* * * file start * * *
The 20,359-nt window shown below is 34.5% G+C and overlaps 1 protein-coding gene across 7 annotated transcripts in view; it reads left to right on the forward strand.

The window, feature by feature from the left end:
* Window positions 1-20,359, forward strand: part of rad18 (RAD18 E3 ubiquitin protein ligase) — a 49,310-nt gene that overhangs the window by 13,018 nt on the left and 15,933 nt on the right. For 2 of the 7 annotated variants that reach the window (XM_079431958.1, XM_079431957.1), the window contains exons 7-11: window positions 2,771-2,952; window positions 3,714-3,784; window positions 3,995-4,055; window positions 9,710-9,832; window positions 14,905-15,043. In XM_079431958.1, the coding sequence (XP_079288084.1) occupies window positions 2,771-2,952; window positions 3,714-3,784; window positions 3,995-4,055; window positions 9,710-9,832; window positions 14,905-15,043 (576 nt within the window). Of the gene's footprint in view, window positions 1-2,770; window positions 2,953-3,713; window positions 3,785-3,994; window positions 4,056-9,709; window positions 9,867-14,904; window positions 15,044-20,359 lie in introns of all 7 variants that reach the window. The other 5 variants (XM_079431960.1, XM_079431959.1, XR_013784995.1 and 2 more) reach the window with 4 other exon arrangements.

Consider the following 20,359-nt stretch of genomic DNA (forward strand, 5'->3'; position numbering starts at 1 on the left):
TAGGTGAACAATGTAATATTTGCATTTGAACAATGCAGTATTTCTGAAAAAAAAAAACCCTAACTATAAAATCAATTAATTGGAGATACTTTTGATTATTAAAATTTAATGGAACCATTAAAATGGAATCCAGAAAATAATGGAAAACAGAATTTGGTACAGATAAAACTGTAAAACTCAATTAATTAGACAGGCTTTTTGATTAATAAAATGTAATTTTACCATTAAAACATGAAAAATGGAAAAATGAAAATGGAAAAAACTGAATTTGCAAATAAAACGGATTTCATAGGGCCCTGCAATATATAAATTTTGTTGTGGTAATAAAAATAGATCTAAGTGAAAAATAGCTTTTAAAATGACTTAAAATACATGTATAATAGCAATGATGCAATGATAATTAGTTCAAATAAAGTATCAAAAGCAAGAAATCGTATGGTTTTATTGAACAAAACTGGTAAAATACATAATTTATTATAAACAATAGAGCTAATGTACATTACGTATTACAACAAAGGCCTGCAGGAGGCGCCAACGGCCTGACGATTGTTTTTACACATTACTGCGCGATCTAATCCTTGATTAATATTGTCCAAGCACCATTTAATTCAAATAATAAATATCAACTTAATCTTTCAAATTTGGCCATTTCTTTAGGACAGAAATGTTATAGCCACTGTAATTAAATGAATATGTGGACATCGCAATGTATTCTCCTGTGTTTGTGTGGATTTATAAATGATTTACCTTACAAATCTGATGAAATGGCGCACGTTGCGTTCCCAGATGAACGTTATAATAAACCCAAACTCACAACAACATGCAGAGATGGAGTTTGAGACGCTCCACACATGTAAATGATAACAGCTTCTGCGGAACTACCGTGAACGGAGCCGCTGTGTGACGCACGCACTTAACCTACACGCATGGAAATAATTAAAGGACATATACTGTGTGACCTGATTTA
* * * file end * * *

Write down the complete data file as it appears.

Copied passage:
The 20,359-nt window shown below is 34.5% G+C and overlaps 1 protein-coding gene across 7 annotated transcripts in view; it reads left to right on the forward strand.

The window, feature by feature from the left end:
* Window positions 1-20,359, forward strand: part of rad18 (RAD18 E3 ubiquitin protein ligase) — a 49,310-nt gene that overhangs the window by 13,018 nt on the left and 15,933 nt on the right. For 2 of the 7 annotated variants that reach the window (XM_079431958.1, XM_079431957.1), the window contains exons 7-11: window positions 2,771-2,952; window positions 3,714-3,784; window positions 3,995-4,055; window positions 9,710-9,832; window positions 14,905-15,043. In XM_079431958.1, the coding sequence (XP_079288084.1) occupies window positions 2,771-2,952; window positions 3,714-3,784; window positions 3,995-4,055; window positions 9,710-9,832; window positions 14,905-15,043 (576 nt within the window). Of the gene's footprint in view, window positions 1-2,770; window positions 2,953-3,713; window positions 3,785-3,994; window positions 4,056-9,709; window positions 9,867-14,904; window positions 15,044-20,359 lie in introns of all 7 variants that reach the window. The other 5 variants (XM_079431960.1, XM_079431959.1, XR_013784995.1 and 2 more) reach the window with 4 other exon arrangements.

Consider the following 20,359-nt stretch of genomic DNA (forward strand, 5'->3'; position numbering starts at 1 on the left):
TAGGTGAACAATGTAATATTTGCATTTGAACAATGCAGTATTTCTGAAAAAAAAAAACCCTAACTATAAAATCAATTAATTGGAGATACTTTTGATTATTAAAATTTAATGGAACCATTAAAATGGAATCCAGAAAATAATGGAAAACAGAATTTGGTACAGATAAAACTGTAAAACTCAATTAATTAGACAGGCTTTTTGATTAATAAAATGTAATTTTACCATTAAAACATGAAAAATGGAAAAATGAAAATGGAAAAAACTGAATTTGCAAATAAAACGGATTTCATAGGGCCCTGCAATATATAAATTTTGTTGTGGTAATAAAAATAGATCTAAGTGAAAAATAGCTTTTAAAATGACTTAAAATACATGTATAATAGCAATGATGCAATGATAATTAGTTCAAATAAAGTATCAAAAGCAAGAAATCGTATGGTTTTATTGAACAAAACTGGTAAAATACATAATTTATTATAAACAATAGAGCTAATGTACATTACGTATTACAACAAAGGCCTGCAGGAGGCGCCAACGGCCTGACGATTGTTTTTACACATTACTGCGCGATCTAATCCTTGATTAATATTGTCCAAGCACCATTTAATTCAAATAATAAATATCAACTTAATCTTTCAAATTTGGCCATTTCTTTAGGACAGAAATGTTATAGCCACTGTAATTAAATGAATATGTGGACATCGCAATGTATTCTCCTGTGTTTGTGTGGATTTATAAATGATTTACCTTACAAATCTGATGAAATGGCGCACGTTGCGTTCCCAGATGAACGTTATAATAAACCCAAACTCACAACAACATGCAGAGATGGAGTTTGAGACGCTCCACACATGTAAATGATAACAGCTTCTGCGGAACTACCGTGAACGGAGCCGCTGTGTGACGCACGCACTTAACCTACACGCATGGAAATAATTAAAGGACATATACTGTGTGACCTGATTTA